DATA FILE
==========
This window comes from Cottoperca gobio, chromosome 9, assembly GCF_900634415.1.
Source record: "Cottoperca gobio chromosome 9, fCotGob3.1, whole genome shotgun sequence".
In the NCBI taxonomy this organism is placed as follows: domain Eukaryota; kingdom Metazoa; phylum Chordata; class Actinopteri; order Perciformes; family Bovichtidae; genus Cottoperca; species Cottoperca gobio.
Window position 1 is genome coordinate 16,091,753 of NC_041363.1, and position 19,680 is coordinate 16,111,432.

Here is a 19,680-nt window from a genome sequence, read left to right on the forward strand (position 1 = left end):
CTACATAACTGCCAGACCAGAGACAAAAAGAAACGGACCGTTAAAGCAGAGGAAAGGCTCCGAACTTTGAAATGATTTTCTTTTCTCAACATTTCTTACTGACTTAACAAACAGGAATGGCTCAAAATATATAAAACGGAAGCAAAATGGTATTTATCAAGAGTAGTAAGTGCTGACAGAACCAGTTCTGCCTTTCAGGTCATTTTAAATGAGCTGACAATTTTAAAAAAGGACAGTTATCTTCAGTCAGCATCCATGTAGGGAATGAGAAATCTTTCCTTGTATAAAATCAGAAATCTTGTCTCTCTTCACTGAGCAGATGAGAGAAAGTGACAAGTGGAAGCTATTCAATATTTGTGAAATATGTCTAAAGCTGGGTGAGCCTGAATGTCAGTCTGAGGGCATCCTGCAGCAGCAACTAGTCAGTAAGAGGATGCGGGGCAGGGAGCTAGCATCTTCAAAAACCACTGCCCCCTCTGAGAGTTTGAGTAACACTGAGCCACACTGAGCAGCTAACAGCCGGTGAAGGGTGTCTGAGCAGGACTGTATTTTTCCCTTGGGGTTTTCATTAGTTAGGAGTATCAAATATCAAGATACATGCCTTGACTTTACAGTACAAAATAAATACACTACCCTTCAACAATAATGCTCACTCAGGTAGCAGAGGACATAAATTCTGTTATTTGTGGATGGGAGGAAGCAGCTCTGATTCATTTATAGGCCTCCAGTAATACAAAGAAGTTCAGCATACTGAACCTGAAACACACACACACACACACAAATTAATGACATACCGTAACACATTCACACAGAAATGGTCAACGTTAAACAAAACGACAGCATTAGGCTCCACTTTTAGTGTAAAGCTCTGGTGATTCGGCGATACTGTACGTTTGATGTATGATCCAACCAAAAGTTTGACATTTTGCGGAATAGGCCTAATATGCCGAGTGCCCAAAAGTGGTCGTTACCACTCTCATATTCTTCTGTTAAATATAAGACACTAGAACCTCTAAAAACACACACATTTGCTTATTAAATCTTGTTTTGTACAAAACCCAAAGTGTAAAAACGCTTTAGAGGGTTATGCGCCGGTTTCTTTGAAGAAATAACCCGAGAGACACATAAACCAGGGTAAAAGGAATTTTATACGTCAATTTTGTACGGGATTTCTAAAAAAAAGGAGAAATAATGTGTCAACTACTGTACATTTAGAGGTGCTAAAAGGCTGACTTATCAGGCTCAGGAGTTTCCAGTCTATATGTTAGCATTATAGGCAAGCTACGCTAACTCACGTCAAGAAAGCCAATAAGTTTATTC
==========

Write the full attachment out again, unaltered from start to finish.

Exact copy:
This window comes from Cottoperca gobio, chromosome 9, assembly GCF_900634415.1.
Source record: "Cottoperca gobio chromosome 9, fCotGob3.1, whole genome shotgun sequence".
In the NCBI taxonomy this organism is placed as follows: domain Eukaryota; kingdom Metazoa; phylum Chordata; class Actinopteri; order Perciformes; family Bovichtidae; genus Cottoperca; species Cottoperca gobio.
Window position 1 is genome coordinate 16,091,753 of NC_041363.1, and position 19,680 is coordinate 16,111,432.

Here is a 19,680-nt window from a genome sequence, read left to right on the forward strand (position 1 = left end):
CTACATAACTGCCAGACCAGAGACAAAAAGAAACGGACCGTTAAAGCAGAGGAAAGGCTCCGAACTTTGAAATGATTTTCTTTTCTCAACATTTCTTACTGACTTAACAAACAGGAATGGCTCAAAATATATAAAACGGAAGCAAAATGGTATTTATCAAGAGTAGTAAGTGCTGACAGAACCAGTTCTGCCTTTCAGGTCATTTTAAATGAGCTGACAATTTTAAAAAAGGACAGTTATCTTCAGTCAGCATCCATGTAGGGAATGAGAAATCTTTCCTTGTATAAAATCAGAAATCTTGTCTCTCTTCACTGAGCAGATGAGAGAAAGTGACAAGTGGAAGCTATTCAATATTTGTGAAATATGTCTAAAGCTGGGTGAGCCTGAATGTCAGTCTGAGGGCATCCTGCAGCAGCAACTAGTCAGTAAGAGGATGCGGGGCAGGGAGCTAGCATCTTCAAAAACCACTGCCCCCTCTGAGAGTTTGAGTAACACTGAGCCACACTGAGCAGCTAACAGCCGGTGAAGGGTGTCTGAGCAGGACTGTATTTTTCCCTTGGGGTTTTCATTAGTTAGGAGTATCAAATATCAAGATACATGCCTTGACTTTACAGTACAAAATAAATACACTACCCTTCAACAATAATGCTCACTCAGGTAGCAGAGGACATAAATTCTGTTATTTGTGGATGGGAGGAAGCAGCTCTGATTCATTTATAGGCCTCCAGTAATACAAAGAAGTTCAGCATACTGAACCTGAAACACACACACACACACACAAATTAATGACATACCGTAACACATTCACACAGAAATGGTCAACGTTAAACAAAACGACAGCATTAGGCTCCACTTTTAGTGTAAAGCTCTGGTGATTCGGCGATACTGTACGTTTGATGTATGATCCAACCAAAAGTTTGACATTTTGCGGAATAGGCCTAATATGCCGAGTGCCCAAAAGTGGTCGTTACCACTCTCATATTCTTCTGTTAAATATAAGACACTAGAACCTCTAAAAACACACACATTTGCTTATTAAATCTTGTTTTGTACAAAACCCAAAGTGTAAAAACGCTTTAGAGGGTTATGCGCCGGTTTCTTTGAAGAAATAACCCGAGAGACACATAAACCAGGGTAAAAGGAATTTTATACGTCAATTTTGTACGGGATTTCTAAAAAAAAGGAGAAATAATGTGTCAACTACTGTACATTTAGAGGTGCTAAAAGGCTGACTTATCAGGCTCAGGAGTTTCCAGTCTATATGTTAGCATTATAGGCAAGCTACGCTAACTCACGTCAAGAAAGCCAATAAGTTTATTC